I could go on forever about the blatant falsehoods of these talking-points, including the reality that Catherine did talk candidly and frequently about her difficult pregnancies and her experiences with hyperemesis gravidarum, all of which was extensively covered in the press. The issue here, of course, isn’t one of mere hypocrisy. It’s the continued deifying of what may be Britain’s most prized public fetish, an emotion-free public commitment that has been enshrined worthiness and declared to be one of our most beloved national qualities: the stiff upper lip.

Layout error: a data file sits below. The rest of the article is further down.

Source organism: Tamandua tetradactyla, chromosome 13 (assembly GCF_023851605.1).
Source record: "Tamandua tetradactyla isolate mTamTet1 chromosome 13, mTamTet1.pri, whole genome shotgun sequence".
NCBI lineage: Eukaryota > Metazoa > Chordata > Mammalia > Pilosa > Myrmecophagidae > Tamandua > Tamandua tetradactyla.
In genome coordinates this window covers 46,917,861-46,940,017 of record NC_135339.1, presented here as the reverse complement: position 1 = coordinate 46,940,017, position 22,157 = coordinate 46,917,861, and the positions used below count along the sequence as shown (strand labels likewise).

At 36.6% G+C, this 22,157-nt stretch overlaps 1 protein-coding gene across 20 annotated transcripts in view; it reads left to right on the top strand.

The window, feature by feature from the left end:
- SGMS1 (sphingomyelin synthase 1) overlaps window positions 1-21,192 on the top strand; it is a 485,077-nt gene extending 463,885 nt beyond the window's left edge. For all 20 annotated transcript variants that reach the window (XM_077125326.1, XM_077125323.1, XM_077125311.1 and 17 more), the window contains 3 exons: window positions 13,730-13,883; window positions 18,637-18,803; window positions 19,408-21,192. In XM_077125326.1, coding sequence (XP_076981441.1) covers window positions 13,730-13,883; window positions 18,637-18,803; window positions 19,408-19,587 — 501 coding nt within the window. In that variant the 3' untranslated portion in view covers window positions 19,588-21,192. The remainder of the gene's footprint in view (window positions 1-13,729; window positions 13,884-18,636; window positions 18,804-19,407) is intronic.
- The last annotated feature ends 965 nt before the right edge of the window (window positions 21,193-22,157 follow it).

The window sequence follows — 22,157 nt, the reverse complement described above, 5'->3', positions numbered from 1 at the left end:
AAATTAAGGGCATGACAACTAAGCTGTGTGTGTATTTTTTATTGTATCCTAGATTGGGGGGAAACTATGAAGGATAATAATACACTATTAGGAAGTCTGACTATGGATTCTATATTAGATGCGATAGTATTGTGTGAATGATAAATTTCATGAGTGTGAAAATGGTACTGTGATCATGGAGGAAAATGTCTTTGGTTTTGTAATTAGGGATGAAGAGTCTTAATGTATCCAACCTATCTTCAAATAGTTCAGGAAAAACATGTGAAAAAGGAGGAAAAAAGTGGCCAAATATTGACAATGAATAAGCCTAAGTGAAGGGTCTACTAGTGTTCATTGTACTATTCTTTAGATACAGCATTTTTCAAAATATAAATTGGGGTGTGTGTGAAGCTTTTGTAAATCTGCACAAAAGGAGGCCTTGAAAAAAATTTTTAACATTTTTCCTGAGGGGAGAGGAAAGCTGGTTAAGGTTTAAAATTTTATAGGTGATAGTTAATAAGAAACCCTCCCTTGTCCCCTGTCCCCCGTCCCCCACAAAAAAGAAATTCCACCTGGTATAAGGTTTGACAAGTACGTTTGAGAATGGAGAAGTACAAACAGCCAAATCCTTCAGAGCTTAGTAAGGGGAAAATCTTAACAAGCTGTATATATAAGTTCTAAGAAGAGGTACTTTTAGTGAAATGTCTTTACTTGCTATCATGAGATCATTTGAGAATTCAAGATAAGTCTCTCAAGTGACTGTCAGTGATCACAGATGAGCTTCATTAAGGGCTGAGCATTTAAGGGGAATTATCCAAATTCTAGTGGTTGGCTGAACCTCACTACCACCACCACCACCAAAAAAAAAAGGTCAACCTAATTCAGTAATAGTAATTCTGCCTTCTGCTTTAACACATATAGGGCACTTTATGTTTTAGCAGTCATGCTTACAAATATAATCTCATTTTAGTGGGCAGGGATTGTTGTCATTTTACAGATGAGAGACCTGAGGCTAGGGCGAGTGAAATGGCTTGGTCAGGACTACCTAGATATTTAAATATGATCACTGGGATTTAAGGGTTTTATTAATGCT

To keep a stiff upper lip is to be resolute, stoic, and utterly devoid of emotion, typically in the face of adversity. The term is rooted in the notion that a trembling upper lip, which often happens when one cries, is a betraying sign of weakness. It’s not an inherently British concept — you can track this notion of stoicism back to, well, the Stoics of Ancient Greece — but it was quickly adopted by English culture, mostly through private schooling and the military. In 2012, Private Eye editor and Have I Got News For You team captain Ian Hislop starred in a three-part docuseries titled Ian Hislop’s Stiff Upper Lip — An Emotional History of Britain, wherein he detailed the history of the concept and celebrated the way it shaped a nation. He talked a lot about the forced indifference of the public-school system, an institution with centuries worth of scandals involving abuse and emotional terrorism of students. He also celebrated great icons of Britain who showed blank expressions in the face of danger. The message was one of resilience and national pride, a rallying cry to continue such attitudes in the new millennium.